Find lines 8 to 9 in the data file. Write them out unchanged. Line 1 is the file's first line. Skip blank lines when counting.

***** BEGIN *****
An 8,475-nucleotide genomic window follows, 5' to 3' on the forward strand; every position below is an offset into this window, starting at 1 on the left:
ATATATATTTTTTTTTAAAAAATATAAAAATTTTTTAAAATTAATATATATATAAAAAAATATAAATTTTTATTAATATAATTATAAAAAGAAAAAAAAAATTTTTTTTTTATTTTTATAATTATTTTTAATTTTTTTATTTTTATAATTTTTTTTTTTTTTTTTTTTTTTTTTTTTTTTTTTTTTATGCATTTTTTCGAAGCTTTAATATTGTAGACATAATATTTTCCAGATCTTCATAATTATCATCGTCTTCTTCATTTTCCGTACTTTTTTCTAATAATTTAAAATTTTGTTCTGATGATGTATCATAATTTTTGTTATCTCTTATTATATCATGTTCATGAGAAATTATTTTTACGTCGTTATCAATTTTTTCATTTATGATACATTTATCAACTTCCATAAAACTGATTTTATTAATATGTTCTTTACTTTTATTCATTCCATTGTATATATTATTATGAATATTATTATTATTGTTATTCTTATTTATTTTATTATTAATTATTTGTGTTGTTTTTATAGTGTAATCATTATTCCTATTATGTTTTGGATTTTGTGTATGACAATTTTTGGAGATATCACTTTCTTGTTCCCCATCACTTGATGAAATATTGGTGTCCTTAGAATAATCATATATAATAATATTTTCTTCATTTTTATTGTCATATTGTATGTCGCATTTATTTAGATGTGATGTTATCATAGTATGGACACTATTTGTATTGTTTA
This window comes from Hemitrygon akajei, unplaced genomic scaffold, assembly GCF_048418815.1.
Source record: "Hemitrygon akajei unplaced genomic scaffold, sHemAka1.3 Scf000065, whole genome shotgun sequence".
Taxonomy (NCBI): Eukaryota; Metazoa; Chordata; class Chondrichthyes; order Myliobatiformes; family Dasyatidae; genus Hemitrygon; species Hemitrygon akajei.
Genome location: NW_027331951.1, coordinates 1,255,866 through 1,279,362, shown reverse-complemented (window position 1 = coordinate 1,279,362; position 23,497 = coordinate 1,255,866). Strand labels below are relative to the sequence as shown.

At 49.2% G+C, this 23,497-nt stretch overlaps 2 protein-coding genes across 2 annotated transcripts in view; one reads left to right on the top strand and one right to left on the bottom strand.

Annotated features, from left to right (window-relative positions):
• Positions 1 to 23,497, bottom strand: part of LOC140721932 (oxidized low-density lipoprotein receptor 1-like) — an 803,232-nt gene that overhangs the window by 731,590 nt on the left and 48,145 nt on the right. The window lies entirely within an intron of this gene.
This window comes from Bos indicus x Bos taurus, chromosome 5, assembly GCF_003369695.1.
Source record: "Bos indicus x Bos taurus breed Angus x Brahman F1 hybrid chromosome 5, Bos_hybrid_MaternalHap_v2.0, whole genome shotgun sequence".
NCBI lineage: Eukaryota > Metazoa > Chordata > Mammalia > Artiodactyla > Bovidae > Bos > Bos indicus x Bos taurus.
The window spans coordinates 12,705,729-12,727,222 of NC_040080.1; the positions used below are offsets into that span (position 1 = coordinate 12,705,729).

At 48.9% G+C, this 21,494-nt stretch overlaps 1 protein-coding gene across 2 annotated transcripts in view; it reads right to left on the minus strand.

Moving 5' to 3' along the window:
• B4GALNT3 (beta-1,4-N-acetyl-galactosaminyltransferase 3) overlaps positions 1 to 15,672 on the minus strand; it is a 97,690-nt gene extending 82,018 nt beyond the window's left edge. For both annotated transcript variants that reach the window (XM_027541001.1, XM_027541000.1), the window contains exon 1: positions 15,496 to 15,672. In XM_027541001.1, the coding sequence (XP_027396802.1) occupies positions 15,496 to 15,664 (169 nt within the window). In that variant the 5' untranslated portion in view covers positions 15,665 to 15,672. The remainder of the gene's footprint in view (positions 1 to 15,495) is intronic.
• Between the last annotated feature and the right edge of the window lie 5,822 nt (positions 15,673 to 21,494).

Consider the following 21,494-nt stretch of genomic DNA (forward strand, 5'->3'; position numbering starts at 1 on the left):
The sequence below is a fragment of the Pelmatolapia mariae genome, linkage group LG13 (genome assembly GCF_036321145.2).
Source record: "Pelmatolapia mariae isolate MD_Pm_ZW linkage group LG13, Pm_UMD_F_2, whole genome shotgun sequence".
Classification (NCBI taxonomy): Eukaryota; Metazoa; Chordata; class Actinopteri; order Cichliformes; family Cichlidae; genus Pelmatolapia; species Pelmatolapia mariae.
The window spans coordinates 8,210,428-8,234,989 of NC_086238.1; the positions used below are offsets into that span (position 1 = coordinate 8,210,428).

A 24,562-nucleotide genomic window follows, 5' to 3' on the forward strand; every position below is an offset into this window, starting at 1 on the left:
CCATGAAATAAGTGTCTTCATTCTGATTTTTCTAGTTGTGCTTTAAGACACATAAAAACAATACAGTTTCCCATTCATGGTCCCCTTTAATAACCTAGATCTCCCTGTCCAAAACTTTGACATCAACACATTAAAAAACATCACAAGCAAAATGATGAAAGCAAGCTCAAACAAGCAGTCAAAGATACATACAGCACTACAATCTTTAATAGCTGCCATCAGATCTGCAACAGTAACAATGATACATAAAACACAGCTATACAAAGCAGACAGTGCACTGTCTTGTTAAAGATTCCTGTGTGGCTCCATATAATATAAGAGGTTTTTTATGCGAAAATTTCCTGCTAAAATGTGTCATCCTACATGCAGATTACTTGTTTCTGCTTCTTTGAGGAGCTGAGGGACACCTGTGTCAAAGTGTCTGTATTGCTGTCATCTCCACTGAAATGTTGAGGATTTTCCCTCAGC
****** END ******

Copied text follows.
Annotated features, from left to right (window-relative positions):
• Positions 1 to 23,497, bottom strand: part of LOC140721932 (oxidized low-density lipoprotein receptor 1-like) — an 803,232-nt gene that overhangs the window by 731,590 nt on the left and 48,145 nt on the right. The window lies entirely within an intron of this gene.